Epistolary Writing by DG Kaye

Epistolary Writing by DG Kaye
Photo by Debby Hudson on Unsplash

Hi Wendy, thanks so much for inviting me over again to your blog. Today I want to talk about writing in Epistolary style. What is epistolary writing? As a nonfiction/memoir writer I’ve been exploring this form of writing for a book I’ve been drafting about grief. I am seriously considering presenting the book in this form.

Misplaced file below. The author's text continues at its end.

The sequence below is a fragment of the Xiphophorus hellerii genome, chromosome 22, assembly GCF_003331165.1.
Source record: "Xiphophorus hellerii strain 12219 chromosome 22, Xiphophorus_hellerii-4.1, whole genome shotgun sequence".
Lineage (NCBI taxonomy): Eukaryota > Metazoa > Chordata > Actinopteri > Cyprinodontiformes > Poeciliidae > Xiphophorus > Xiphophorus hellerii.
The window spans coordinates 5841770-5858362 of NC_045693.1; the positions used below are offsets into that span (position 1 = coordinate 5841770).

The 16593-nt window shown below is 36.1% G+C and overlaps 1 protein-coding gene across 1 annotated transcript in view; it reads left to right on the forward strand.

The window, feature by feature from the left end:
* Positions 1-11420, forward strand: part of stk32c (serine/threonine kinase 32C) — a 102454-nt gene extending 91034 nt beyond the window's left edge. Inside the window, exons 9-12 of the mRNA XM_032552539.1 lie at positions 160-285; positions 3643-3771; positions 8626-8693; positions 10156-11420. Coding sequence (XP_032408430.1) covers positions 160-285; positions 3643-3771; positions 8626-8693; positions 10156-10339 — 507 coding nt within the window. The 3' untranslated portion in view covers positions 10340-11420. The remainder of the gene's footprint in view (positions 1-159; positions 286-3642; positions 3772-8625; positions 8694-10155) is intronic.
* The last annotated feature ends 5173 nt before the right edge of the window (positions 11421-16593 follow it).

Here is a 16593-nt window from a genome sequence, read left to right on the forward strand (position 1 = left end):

Epistolary writing is a style that addresses the reader through a diary format (think Bridget Jones’ Diary) or in journal or letter format. In this era of digital life, epistolary writing can also include email and blog post entries, police reports, newspaper articles and transcripts. This style involves the writer speaking directly to another person, expressing the bond in a particular relationship through the content being written, which gives the reader an intimate peek into the writer’s private self and thoughts regarding the person she is writing to, and an inside scoop into that relationship between the writer and the character being spoken to. Journal and diary entries are more contemplative writings, but there is also the method of writing strictly in dialogue. Epistolary writing is in essence writing dialogue from one’s self. It is important that the writer let the reader know to whom they are writing to. Epistolary stories can involve one or more characters the writing conversation is being directed toward.